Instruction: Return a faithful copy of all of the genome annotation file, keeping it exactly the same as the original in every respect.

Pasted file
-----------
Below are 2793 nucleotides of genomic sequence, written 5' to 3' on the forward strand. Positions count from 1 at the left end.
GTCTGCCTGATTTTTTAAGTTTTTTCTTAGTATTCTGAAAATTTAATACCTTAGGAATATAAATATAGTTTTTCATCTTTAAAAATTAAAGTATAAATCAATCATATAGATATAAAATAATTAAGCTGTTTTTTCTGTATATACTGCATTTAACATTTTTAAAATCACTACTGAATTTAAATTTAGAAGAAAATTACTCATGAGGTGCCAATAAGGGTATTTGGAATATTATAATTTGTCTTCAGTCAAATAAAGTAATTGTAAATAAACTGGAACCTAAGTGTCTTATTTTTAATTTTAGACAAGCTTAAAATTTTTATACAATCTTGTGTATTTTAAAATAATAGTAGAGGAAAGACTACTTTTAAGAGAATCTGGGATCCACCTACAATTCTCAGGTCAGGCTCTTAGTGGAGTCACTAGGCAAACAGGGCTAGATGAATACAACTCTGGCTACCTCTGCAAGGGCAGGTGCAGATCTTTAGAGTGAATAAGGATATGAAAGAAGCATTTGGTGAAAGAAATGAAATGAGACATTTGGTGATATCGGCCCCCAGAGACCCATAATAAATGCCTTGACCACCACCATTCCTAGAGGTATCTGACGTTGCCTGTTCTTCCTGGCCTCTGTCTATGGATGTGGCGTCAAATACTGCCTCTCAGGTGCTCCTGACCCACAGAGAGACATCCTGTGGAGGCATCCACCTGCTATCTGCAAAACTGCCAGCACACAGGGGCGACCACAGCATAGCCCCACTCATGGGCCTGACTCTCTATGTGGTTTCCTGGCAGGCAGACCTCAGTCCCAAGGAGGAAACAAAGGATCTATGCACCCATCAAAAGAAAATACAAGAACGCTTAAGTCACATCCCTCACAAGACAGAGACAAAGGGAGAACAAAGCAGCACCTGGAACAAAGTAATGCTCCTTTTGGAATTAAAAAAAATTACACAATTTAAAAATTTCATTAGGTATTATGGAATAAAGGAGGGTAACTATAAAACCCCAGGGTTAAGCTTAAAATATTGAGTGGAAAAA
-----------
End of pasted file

Below are 2793 nucleotides of genomic sequence, written 5' to 3' on the forward strand. Positions count from 1 at the left end.
GTCTGCCTGATTTTTTAAGTTTTTTCTTAGTATTCTGAAAATTTAATACCTTAGGAATATAAATATAGTTTTTCATCTTTAAAAATTAAAGTATAAATCAATCATATAGATATAAAATAATTAAGCTGTTTTTTCTGTATATACTGCATTTAACATTTTTAAAATCACTACTGAATTTAAATTTAGAAGAAAATTACTCATGAGGTGCCAATAAGGGTATTTGGAATATTATAATTTGTCTTCAGTCAAATAAAGTAATTGTAAATAAACTGGAACCTAAGTGTCTTATTTTTAATTTTAGACAAGCTTAAAATTTTTATACAATCTTGTGTATTTTAAAATAATAGTAGAGGAAAGACTACTTTTAAGAGAATCTGGGATCCACCTACAATTCTCAGGTCAGGCTCTTAGTGGAGTCACTAGGCAAACAGGGCTAGATGAATACAACTCTGGCTACCTCTGCAAGGGCAGGTGCAGATCTTTAGAGTGAATAAGGATATGAAAGAAGCATTTGGTGAAAGAAATGAAATGAGACATTTGGTGATATCGGCCCCCAGAGACCCATAATAAATGCCTTGACCACCACCATTCCTAGAGGTATCTGACGTTGCCTGTTCTTCCTGGCCTCTGTCTATGGATGTGGCGTCAAATACTGCCTCTCAGGTGCTCCTGACCCACAGAGAGACATCCTGTGGAGGCATCCACCTGCTATCTGCAAAACTGCCAGCACACAGGGGCGACCACAGCATAGCCCCACTCATGGGCCTGACTCTCTATGTGGTTTCCTGGCAGGCAGACCTCAGTCCCAAGGAGGAAACAAAGGATCTATGCACCCATCAAAAGAAAATACAAGAACGCTTAAGTCACATCCCTCACAAGACAGAGACAAAGGGAGAACAAAGCAGCACCTGGAACAAAGTAATGCTCCTTTTGGAATTAAAAAAAATTACACAATTTAAAAATTTCATTAGGTATTATGGAATAAAGGAGGGTAACTATAAAACCCCAGGGTTAAGCTTAAAATATTGAGTGGAAAAA